Friday, September 18, 2009

Patriot Games

There's a certain feeling of Cold War déjà vu in Turkey these days. Back then, NATO ally Turkey was seen as a front line state in the standoff against a dangerous nuclear power and was even home to American missiles (the intermediate range Jupiters, quietly removed as part of the deal made to end the Cuban missile crisis). Cut to 2009, when western ally Turkey is again being viewed by some as a front-line defense against a (potential) nuclear power -- this time around Iran -- and might soon be home to an American-made long-range missile defense system.

The story has been developing in a very interesting way. It started with a report a few weeks ago in a Polish publication that claimed that the U.S. is scrapping its controversial European-based missile defense plan (true), to be based in Poland and the Czech Republic, and was going to place the system in Turkey instead (still not clear). Turkish officials quickly denied the Polish report, but soon after it emerged that the Pentagon had recently informed Congress that it plans to sell to Turkey the Patriot missile defense system. To clear things up, the Turkish military than announced that it is considering spending up to $1 billion for its first long-range missile defense system, but that it is also looking at Russian and Chinese weapons.

The question being asked in Turkey, of course, is in which direction will those defensive missiles be aimed? Iran might be the most obvious answer, but Turkish diplomats have gone out of their way to say this isn't so. "It is wrong to draw links between the Patriot and Iran," Turkish Foreign Minister Ahmet Davutoglu told CNN Turk last week. "We neither have a perception of threat from any of the neighboring countries, nor have any military or security related preparation against them."

So is Turkey planning to spend $1 billion to defend itself against a non-existent threat? I doubt that's the case. What seems to be happening here is another expression of the difficult line Ankara has to take when it comes to its relations with Iran. On the one hand, Turkey has significantly improved its relationship with Iran in recent years, something that is reflected in the two countries' growing trade relations and in the fact that Turkish leaders were among the first (and only) to congratulate Iranian president Mahmoud Ahmedinejad on his recent controversial reelection. On the other hand, despite the smiling faces and the warm language being used in both capitals, Ankara and Tehran are regional rivals and Iran's nuclear program is as worrying for Turkey as it is for other countries in the region.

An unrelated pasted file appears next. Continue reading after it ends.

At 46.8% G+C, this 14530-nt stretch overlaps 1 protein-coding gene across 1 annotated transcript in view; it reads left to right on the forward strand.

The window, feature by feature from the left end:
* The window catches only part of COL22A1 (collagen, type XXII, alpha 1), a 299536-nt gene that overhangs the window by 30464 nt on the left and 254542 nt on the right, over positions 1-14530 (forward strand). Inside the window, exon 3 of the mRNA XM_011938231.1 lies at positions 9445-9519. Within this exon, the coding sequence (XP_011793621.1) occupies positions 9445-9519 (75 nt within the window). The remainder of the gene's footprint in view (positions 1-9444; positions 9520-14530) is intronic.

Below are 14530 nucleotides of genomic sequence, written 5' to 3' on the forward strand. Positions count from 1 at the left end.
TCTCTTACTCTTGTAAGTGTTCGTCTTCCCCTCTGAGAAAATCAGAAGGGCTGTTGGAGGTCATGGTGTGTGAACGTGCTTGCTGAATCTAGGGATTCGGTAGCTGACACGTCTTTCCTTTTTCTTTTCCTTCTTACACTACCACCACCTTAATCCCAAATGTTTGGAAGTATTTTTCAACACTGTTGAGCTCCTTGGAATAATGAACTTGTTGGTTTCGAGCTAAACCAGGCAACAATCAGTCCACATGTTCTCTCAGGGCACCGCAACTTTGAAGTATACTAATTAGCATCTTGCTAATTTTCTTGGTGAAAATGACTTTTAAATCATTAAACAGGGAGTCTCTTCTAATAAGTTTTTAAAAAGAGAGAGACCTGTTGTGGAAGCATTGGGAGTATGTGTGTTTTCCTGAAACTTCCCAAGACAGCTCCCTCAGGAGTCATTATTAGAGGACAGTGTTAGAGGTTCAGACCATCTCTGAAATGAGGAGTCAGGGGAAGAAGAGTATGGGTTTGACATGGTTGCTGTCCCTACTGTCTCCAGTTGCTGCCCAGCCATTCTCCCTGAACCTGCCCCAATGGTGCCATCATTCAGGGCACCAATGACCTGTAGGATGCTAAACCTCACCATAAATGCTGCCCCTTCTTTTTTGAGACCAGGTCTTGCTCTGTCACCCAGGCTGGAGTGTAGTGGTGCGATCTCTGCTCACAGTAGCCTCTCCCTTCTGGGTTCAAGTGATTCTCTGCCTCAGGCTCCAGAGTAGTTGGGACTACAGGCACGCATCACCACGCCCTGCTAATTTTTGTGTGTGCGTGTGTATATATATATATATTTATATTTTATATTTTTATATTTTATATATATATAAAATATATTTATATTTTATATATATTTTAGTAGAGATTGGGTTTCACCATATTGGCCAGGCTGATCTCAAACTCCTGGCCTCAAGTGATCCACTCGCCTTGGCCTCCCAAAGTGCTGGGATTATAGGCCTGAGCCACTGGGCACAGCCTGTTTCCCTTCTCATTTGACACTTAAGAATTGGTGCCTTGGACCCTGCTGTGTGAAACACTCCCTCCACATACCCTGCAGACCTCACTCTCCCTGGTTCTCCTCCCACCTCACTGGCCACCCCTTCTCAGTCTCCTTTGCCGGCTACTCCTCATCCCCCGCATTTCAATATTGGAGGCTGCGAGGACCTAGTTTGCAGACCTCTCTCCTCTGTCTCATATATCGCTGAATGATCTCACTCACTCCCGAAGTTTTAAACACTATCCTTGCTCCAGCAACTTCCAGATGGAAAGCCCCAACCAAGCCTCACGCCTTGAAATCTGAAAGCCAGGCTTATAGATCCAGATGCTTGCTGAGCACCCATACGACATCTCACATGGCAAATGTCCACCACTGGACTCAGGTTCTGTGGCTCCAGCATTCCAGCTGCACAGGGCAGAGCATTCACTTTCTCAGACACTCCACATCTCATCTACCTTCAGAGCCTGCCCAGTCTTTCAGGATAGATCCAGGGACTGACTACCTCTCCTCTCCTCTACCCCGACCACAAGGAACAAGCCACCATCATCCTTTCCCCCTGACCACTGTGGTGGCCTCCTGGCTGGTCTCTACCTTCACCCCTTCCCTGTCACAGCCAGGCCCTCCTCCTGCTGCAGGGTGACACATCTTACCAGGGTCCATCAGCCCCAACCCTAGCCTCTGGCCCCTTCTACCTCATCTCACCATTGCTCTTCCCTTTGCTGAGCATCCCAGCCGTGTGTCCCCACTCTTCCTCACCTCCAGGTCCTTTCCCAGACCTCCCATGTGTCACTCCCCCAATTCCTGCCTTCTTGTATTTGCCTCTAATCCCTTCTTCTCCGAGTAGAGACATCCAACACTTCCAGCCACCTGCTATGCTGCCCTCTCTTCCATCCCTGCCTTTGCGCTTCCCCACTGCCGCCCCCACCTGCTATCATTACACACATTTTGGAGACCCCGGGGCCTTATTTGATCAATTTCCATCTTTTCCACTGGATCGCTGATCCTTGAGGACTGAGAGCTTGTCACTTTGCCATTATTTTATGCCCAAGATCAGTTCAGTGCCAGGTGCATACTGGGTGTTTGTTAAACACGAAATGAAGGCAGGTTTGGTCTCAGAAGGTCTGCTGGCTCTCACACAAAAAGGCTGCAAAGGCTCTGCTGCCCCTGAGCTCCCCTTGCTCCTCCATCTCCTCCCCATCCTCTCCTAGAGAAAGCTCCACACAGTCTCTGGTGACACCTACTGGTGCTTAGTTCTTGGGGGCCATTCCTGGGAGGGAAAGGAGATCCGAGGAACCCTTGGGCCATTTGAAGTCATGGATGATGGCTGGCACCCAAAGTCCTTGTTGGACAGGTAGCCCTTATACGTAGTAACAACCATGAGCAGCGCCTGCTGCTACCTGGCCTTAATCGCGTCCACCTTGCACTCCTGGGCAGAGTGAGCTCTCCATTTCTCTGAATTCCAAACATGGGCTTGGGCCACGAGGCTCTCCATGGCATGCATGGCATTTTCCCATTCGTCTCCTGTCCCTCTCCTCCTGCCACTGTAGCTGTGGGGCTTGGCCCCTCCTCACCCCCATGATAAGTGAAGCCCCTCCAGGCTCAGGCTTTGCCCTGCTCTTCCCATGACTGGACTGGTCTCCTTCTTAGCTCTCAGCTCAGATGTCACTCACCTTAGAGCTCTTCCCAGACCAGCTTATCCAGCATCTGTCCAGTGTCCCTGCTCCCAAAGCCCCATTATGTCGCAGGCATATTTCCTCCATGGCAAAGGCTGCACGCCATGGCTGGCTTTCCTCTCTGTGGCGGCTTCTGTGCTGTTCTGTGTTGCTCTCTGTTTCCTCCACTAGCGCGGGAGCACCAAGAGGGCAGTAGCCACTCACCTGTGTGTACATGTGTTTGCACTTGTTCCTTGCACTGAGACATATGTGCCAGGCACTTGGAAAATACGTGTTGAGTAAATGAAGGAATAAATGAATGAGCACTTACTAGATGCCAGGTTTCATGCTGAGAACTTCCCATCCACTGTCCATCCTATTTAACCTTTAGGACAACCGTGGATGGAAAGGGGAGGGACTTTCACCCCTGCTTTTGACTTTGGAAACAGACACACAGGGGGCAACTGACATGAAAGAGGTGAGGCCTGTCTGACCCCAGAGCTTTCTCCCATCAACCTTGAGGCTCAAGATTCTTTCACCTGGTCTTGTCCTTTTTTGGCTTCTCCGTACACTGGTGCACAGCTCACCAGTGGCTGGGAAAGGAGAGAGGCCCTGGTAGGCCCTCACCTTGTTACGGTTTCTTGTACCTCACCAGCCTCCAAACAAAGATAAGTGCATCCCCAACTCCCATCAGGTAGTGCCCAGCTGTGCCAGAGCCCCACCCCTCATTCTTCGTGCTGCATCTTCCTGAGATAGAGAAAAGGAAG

"There is an understanding between the United States and Israel and Turkey on the perception that Iran may become a threat if it develops nuclear weapons. There is also a common understanding with the rest of the world that [Iranian president Mahmoud] Ahmedinejad is becoming a dangerous leader with his very provocative and aggressive statements," said political analyst Sami Kohen.

"As far as that is concerned, there is common ground," Kohen added. "But the question is how do you deal with the problems, and that’s where the differences are...."

....Turkey and Iran share a 310-mile (499 kilometer) border, and both Turkish and Iranian diplomats like to point out that the two Muslim neighbors have been a peace for centuries. But Turkish analysts say that peace is based on a delicate balance of military power -- one that would be upset if Iran obtained nuclear weapons.

"The bottom line is that Turkey can’t accept an Iran with nuclear weapons. A nuclear weapons-capable Iran, or a nuclear-armed Iran is not in the interest of Turkey," says Mustafa Kibaroglu, an expert on nuclear non-proliferation issues at Bilkent University in Ankara.

The increasing international pressure on Iran comes at a time when the Turkish government has been working hard to improve relations with its neighbors, especially Iran. The last few years have seen Turkish-Iranian trade grow dramatically, reaching $4 billion in 2005. In 2000, bilateral trade turnover stood at roughly $1 billion.

The government’s emphasis on trade, says Kibaroglu, has helped create a division among Turkish policymakers on how to tackle the Iran question. "I don’t think officials agree among themselves what to do," he says. "The perception of the government, as far as I can see, doesn’t fit the perception of the military. The military is more skeptical of Iran’s intentions when compared to the politicians who run the country."
(Hurriyet Daily News's Barcin Yinanc covers this dilemma in a recent column, which you can read here.)

Turkey is clearly trying to strike a very delicate pose here, working to defend itself against an "unspecified" regional threat while maintaining that it doesn't feel threatened by any of its neighbors. An interesting political stew is being cooked up -- what's not clear is just who is stirring the pot.

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